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 Need front-edge treatments for a vest

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T O P I C    R E V I E W
Ceil Posted - 07/05/2014 : 9:37:20 PM
This is one of those times when I wish a book full of this kind of thing was available. Short of looking through 1,000 magazines:

I have three one-inch-across, round buttons that would look cool on a vest I'm designing with a longer than usual V neck, but I don't want a 2-inch wide placket on each front of the vest to support them and their large buttonholes. I wonder about a "rolled" edge of some kind that won't force both fronts to also curl, but haven't a clue how to plan it. Any ideas out there? I can't finalize the number of stitches to cast on until I figure this out!

Thanks so much!!



Ceil
(Ravelry: ceilr)
Time is never a factor when joy is involved.
5   L A T E S T    R E P L I E S    (Newest First)
lacylaine Posted - 09/14/2014 : 6:37:47 PM
Ceil, I wonder how difficult buttoning your "in line" buttonholes would be? I like the idea of the i-cord but I would like it better if the buttons were actually part of the design on one side. I don't know; this one is tough. Best of luck!

"Whatever your hand finds to do, do it with all your might." Ecclesiastes 9:10

2010 FO: two pair felted clogs, two chemo caps for Mom 2011 FO: 2 BYOB (market bags), Hedgerow Mitts, pair of wristers/sweatbands, Baby Alpaca Grande Vest; LYS mystery shawl; black helmet liner; Fetching




Janettoo Posted - 07/12/2014 : 7:52:04 PM
I second the idea of i-cord. I have used it for front edges on cardigans and vests, and it always gets complements. You can use either a matching yarn or a contrasting color. Or both: an inner cord that contrasts and a second i-cord around it that matches. With matching yarn i-cord makes a very nice subtle edge.

It shouldn't be too hard to find instructions on how to pick up stitches and do an i-cord edge. To make the buttonholes you continue knitting the i-cord but don't attach it to the sweater front for as far as you need an opening for the button. You can also make the i-cord separately and sew it to the sweater, again not attaching it where you want the buttonholes.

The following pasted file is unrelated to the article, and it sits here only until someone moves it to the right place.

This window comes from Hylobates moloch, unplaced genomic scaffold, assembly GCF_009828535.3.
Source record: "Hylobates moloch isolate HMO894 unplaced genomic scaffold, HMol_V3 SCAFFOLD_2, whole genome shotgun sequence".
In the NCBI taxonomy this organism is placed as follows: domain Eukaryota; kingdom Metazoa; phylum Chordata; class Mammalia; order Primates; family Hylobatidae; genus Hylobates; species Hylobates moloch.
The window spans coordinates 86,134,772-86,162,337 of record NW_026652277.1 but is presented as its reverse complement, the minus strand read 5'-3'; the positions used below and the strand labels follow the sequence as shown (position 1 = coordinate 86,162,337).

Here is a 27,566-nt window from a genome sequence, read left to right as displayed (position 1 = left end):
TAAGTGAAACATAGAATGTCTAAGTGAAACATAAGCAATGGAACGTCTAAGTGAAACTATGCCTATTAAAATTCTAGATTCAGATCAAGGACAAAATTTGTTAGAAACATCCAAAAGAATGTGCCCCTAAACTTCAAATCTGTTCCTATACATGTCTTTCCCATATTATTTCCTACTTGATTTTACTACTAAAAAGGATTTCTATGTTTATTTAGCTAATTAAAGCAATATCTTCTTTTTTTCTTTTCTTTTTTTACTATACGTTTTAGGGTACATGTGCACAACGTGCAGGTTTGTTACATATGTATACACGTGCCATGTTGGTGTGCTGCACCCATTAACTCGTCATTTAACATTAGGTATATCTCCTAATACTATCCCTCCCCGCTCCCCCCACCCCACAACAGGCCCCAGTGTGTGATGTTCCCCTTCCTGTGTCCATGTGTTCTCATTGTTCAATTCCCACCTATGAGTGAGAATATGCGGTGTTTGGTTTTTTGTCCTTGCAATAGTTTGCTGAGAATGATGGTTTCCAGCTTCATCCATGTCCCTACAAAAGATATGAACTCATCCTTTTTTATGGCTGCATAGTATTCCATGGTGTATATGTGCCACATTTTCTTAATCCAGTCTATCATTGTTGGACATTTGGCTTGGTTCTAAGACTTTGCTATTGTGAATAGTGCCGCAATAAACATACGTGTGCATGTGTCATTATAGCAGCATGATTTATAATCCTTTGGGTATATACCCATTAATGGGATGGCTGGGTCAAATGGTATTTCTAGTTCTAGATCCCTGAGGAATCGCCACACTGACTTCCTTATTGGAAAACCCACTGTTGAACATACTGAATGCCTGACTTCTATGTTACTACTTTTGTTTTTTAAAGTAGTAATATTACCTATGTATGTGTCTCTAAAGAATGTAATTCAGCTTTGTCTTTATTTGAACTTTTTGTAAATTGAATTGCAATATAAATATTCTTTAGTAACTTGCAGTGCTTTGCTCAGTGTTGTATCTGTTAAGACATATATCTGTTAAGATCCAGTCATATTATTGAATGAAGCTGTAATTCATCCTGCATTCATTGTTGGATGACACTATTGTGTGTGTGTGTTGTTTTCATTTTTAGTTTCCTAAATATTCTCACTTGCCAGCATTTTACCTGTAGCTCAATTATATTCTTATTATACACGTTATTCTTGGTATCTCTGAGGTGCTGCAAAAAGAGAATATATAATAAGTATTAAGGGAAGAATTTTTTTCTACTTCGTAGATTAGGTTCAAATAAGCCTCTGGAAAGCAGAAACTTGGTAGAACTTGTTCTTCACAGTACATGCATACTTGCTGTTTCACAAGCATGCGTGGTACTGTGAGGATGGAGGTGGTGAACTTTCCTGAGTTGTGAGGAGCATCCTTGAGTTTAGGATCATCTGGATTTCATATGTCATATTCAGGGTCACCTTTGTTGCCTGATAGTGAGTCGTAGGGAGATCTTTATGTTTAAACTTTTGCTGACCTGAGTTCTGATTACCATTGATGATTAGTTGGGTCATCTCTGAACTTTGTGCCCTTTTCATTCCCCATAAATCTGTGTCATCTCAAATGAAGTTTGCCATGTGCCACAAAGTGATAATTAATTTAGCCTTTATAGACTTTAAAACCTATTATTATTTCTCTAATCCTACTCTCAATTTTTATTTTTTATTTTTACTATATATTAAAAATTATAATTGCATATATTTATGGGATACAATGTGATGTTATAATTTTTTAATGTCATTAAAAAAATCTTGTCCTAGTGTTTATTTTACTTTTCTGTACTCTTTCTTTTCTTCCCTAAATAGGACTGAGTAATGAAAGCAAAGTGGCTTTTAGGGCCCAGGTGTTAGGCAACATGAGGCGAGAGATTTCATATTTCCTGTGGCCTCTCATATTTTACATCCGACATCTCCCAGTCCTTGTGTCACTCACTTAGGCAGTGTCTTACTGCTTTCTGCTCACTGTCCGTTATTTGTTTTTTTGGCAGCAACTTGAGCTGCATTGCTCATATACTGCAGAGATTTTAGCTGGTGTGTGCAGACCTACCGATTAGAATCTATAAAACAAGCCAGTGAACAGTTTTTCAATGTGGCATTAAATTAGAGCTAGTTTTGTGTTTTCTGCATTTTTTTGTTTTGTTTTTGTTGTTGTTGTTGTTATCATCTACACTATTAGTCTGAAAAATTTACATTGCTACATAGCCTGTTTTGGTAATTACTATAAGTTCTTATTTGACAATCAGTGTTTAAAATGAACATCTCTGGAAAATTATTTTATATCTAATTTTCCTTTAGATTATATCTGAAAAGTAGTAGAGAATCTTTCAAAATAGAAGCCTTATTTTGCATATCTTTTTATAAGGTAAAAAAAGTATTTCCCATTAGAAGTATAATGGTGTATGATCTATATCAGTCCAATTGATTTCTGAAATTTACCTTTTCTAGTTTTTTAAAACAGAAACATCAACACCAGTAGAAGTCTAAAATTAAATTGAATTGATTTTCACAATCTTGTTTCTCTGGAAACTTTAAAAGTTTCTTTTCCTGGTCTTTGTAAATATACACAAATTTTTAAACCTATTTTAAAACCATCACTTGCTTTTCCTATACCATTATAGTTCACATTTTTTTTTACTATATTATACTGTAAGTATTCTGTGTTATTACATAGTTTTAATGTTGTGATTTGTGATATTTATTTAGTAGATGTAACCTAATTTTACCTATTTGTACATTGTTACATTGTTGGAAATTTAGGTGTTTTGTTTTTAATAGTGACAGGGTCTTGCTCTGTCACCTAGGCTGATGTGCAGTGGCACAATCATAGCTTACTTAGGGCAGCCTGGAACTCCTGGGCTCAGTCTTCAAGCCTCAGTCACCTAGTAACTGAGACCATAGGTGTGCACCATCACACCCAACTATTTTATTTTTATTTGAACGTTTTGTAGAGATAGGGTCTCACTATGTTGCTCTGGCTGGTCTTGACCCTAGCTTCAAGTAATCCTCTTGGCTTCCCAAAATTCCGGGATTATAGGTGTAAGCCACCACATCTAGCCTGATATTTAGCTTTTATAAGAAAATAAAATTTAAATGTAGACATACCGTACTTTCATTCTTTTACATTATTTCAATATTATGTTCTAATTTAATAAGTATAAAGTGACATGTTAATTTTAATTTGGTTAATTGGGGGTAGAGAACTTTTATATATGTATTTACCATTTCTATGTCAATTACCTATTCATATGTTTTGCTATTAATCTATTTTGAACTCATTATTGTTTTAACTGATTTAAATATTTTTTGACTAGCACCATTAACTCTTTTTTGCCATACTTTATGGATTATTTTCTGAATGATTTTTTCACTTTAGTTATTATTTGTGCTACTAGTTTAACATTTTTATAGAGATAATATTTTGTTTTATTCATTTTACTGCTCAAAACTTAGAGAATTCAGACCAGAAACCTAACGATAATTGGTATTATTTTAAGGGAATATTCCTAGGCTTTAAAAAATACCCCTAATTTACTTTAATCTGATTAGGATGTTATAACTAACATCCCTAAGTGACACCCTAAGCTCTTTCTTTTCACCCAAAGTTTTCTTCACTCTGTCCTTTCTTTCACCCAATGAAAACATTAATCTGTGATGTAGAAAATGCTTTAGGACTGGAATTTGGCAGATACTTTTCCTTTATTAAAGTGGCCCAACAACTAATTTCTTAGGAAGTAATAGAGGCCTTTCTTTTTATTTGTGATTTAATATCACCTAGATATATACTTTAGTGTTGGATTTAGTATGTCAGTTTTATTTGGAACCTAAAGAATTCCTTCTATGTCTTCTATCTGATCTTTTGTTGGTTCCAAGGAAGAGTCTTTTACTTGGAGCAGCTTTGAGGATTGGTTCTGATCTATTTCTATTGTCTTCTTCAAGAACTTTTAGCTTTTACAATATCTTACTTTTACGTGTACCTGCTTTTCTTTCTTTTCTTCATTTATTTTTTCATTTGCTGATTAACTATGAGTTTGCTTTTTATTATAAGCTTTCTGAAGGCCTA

On the button side, sew the buttons in place between the cord and the sweater fabric.

To put a break on rolling in a rolled edge, do one purl row.

Crochet around the edge with gaps for buttons is also an option.

Janet in TN
Ceil Posted - 07/06/2014 : 9:59:39 PM
The one thing I haven't yet tried is an "in line" buttonhole that runs in the same direction as the placket. I don't normally use this because the buttonholes can stretch as one moves in the garment.

Now that I've slept on it, ajnother thing I'm considering is sewing each big, round buttons on one placket side with a 1/2-inch button on the WS. I can then make much smaller buttonholes on the other side of the placket for the half-inch buttons to go through. I also considered big snaps under each big button, but that would mean one half of the snap would be visible on the placket. I know I won't like that look.

And yes, I am swatching to be sure. A swatch is in process as I write.

Ceil
(Ravelry: ceilr)
Time is never a factor when joy is involved.
eldergirl Posted - 07/06/2014 : 8:51:46 PM
Nicky Epstien has written three books on edgings, "Knitting on the Edge" is the first.....and maybe the simplest? Schoolhouse Press website has help with I-Cord edgings of several types, and in the latest Vogue Knitting Mag, there is a stunning vest by Franklin Habit, (on page 50 ) which has interesting edgings.

It sounds to me as if the ICord edging would be good, and if you want it firmer, you could do two edges, giving more width and firmness (find the info on Schoolhouse Press .

Best of luck!

Anna

Life is beautiful.
Shalee Posted - 07/06/2014 : 7:17:58 PM
Different ideas run through my head. There are so many ways you can go. Draw a basic vest then experiment with types of closing and the texture of your stitches. Lots of drawing your ideas. Do you want a heavy or light fabric? Swatches will be your best friend. When I design for myself and friends I make swatches. I also keep the swatches, washed and blocked. You keep the swatches just in case you need the yarn to finish the project or make repairs later on.

Sharon in NW PA
I always wanted my own library but I didn't realize it would be all knitting books!



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